Badenoch said he first voted in the 1972 election, when he was a freshman at UM. He said he loved being able to express himself by voting, and never missed an election since. He realized almost two decades ago that he could share his passion for voting by helping others.
“The whole reason for voting has been important to me my whole life, but helping people vote became really important to me too,” Badenoch said.
In 2008, he decided to help manage the polling place at UM’s University Center. He saw voters field all sorts of complications. Many students had forgotten to change their addresses, some had already requested an absentee ballot, and some had not registered at all.
While Badenoch and the other poll workers refused these students a normal vote, they asked them to fill out provisional ballots, which would be confirmed later. The effort, Badenoch said, allowed more people to cast a vote, even if it required extra work.
“If there was something wrong with someone’s voting, we’re not going to just tell them, ‘No.’ We’re going to tell them, ‘If things check out, we’ll count your vote,’” Badenoch said. “The goal is to get every registered, eligible voter who wants to vote.”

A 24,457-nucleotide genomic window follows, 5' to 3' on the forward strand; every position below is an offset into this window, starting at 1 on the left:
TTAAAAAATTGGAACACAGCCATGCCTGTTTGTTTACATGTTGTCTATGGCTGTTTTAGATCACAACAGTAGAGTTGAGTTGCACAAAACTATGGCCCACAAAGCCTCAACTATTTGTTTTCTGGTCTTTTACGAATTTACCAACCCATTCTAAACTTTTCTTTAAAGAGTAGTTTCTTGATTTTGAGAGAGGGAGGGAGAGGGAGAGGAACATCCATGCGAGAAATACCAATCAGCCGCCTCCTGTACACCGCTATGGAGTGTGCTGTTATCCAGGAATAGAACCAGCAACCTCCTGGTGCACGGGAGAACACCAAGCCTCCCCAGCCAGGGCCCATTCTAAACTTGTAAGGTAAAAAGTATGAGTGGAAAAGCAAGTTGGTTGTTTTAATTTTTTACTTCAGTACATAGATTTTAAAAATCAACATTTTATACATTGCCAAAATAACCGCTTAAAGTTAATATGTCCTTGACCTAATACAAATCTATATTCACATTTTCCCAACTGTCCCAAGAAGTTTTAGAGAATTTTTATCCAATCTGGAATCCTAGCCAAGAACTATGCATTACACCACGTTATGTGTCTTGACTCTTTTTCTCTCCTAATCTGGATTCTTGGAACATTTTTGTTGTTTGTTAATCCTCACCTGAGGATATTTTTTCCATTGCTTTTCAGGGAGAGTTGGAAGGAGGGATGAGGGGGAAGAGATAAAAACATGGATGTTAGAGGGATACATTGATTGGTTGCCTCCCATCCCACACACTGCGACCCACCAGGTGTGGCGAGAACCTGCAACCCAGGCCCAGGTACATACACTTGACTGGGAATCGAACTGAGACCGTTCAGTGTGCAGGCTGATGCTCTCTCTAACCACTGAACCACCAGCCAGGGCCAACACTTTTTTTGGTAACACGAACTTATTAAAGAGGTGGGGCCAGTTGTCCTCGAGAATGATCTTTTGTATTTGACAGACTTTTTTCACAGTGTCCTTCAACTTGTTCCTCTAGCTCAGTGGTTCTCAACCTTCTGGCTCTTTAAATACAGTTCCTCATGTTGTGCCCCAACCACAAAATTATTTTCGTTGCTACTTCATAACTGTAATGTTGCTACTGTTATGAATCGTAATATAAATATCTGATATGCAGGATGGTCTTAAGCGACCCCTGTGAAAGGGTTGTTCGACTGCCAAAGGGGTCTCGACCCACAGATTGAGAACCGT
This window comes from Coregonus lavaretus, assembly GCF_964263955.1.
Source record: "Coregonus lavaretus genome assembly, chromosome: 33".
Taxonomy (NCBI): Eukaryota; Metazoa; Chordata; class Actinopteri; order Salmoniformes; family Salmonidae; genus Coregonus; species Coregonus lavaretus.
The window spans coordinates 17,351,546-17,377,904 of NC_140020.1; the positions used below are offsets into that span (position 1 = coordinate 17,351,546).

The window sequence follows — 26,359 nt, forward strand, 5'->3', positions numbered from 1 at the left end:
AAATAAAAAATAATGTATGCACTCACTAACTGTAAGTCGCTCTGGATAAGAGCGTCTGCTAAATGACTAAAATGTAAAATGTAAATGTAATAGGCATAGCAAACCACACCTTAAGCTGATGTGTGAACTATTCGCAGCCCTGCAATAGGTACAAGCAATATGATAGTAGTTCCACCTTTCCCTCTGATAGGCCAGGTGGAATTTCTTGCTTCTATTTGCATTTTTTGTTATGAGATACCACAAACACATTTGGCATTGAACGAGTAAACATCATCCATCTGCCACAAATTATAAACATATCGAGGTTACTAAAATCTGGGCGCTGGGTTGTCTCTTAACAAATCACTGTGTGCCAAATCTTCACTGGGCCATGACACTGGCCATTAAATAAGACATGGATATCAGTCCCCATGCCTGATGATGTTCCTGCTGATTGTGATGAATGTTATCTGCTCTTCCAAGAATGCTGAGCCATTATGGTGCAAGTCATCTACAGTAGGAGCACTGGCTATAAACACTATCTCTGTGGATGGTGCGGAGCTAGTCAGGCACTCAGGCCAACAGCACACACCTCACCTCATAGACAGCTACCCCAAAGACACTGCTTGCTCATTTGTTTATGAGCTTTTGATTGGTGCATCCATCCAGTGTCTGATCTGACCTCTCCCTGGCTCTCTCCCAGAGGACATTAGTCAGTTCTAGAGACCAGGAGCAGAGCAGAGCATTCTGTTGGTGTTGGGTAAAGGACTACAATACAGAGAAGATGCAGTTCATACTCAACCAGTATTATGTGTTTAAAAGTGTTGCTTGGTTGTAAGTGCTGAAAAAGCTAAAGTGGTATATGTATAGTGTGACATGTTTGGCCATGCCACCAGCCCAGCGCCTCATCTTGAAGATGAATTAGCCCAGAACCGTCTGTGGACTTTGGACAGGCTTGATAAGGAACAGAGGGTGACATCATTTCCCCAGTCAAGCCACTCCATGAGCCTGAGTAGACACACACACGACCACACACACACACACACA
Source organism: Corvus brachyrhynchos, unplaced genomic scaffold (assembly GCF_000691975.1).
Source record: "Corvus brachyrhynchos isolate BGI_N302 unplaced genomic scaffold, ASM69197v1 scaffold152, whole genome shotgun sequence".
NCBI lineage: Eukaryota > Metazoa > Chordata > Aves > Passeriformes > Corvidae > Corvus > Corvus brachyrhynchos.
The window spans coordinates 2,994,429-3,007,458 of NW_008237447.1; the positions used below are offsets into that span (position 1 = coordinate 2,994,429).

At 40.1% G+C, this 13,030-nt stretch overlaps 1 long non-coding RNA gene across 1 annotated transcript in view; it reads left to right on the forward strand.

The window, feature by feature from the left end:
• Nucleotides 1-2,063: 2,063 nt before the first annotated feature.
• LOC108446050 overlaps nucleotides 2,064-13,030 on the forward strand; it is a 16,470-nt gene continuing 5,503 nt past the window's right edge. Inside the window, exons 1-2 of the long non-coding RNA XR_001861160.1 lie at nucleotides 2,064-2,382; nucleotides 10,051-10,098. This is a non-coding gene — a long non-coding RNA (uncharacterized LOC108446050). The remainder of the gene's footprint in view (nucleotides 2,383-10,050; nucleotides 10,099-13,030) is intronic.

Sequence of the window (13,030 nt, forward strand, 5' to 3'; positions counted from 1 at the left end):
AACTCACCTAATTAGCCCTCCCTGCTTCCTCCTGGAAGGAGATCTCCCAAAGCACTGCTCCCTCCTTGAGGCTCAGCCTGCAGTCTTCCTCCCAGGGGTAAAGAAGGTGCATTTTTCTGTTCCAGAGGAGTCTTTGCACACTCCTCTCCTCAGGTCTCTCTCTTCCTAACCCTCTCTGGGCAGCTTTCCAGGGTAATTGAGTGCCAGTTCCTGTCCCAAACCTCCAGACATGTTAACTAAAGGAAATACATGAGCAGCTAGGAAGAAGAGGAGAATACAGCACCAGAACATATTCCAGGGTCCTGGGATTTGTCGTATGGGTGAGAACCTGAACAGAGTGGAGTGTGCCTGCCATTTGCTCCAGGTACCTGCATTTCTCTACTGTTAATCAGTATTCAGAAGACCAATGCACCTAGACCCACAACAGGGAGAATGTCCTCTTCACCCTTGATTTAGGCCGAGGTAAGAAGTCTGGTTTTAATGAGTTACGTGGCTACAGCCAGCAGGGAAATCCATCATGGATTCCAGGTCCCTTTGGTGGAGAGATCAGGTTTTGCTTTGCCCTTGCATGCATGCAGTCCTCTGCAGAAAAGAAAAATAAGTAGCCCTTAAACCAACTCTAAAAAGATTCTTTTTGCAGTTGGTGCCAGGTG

Voters can drop off ballots at locations across Missoula County (see page 11 graphic) on election day Nov. 3 between 7 a.m. and 8 p.m., and voters can submit ballots on behalf of others.
A state law passed in 2018 originally restricted the amount of ballots a single person could drop off, but in September the Montana Supreme Court ruled against the law, stating it discriminated against rural and tribal communities.
“While the majority of Montanans can easily access the vote by mail process by either mailing in their ballots or dropping their ballots off at election offices, Native Americans living on reservations rely heavily on ballot collection efforts in order to vote in elections,” Yellowstone District Court Judge Jessica Fehr wrote.
Fehr added that lack of traditional mailing addresses, regular mail service, geographic isolation, and a difficulty to travel restrict the options many Montanans have to submitting a vote. The document also stated the state’s methods to process ballots makes it almost impossible to forge votes.
While Badenoch will be greeting voters at the polls, most of this year’s election workers will be behind the scenes counting off incoming votes. The verification process sends ballots through at least a dozen different hands on the way to being recorded.
This group counts ballots and rejects forms that contain missing or incorrect information like a signature, which has to match an on-file record. Seaman explained that other workers at the office track down the people who entered rejected ballots.